Netflix investors back proxy access for second year

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The Netflix logo is shown in this illustration photograph in Encinitas, California October 14, 2014.  REUTERS/Mike Blake
The Netflix logo is shown in this illustration photograph in Encinitas, California October 14, 2014.

Reuters/Mike Blake

Netflix Inc shareholders approved a proposal for the second year in a row calling on the streaming-video provider to grant investors so-called “proxy access” rights to run director candidates, prompting a call on Monday for the company to implement the reform.

Netflix has been a rare company to hold out against the change, which would make it easier for groups of investors owning as little as three percent of company shares for three years to run their own candidates for company board seats.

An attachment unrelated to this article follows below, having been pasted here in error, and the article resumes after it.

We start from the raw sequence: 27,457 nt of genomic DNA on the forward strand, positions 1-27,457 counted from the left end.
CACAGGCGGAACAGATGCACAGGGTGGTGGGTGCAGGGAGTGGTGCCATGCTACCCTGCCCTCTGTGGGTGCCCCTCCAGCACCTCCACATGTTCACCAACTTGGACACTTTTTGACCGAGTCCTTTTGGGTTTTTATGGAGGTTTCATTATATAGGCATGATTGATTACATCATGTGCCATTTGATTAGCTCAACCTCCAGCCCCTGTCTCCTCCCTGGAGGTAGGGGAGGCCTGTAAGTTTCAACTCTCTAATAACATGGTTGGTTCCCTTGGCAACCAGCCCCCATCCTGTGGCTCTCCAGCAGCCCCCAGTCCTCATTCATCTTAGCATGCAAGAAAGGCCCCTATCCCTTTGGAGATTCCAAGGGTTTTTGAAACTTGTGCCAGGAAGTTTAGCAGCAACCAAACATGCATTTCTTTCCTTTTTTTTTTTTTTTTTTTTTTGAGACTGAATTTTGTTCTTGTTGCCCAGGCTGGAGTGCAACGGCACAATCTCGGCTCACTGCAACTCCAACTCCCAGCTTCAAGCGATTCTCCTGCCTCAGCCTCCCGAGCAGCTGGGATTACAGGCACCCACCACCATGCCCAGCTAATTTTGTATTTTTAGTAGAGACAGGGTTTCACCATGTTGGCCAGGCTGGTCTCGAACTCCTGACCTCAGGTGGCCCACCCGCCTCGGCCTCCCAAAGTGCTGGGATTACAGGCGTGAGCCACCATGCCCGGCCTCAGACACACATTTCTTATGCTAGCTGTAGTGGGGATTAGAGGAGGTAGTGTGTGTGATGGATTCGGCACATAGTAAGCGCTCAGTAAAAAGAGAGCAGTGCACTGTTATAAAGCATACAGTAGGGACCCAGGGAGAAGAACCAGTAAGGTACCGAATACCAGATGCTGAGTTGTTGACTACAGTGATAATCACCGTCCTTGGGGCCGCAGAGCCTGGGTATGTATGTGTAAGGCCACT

Netflix representatives did not immediately respond to requests for comment.

The non-binding ballot item received 215.8 million votes, or 72 percent of shares voted at the company’s annual meeting on June 9, according to a securing filing on Friday, a level of support close to what a similar resolution received a year ago.

Both resolutions were sponsored by the office of New York City Comptroller Scott Stringer, which oversees pension funds.

In an e-mailed statement on Monday Stringer said the results show that “Netflix share owners want a meaningful voice in the boardroom but its board remains hell-bent on keeping them out…The onus is now on Netflix to demonstrate that it is accountable by quickly engaging with share owners and implementing meaningful proxy access.”

Through similar efforts Stringer has convinced scores of other companies to adopt proxy access rights, seen as a way to make boards more accountable.

Skeptics worry the rules could empower disruptive activists. Netflix’s board raised that argument in its opposition to the proposal, stating in its proxy filing in April that such a change could lead to “the short-term or special-interest focus of directors elected through proxy access.”

(Reporting by Ross Kerber; Editing by Andrew Hay)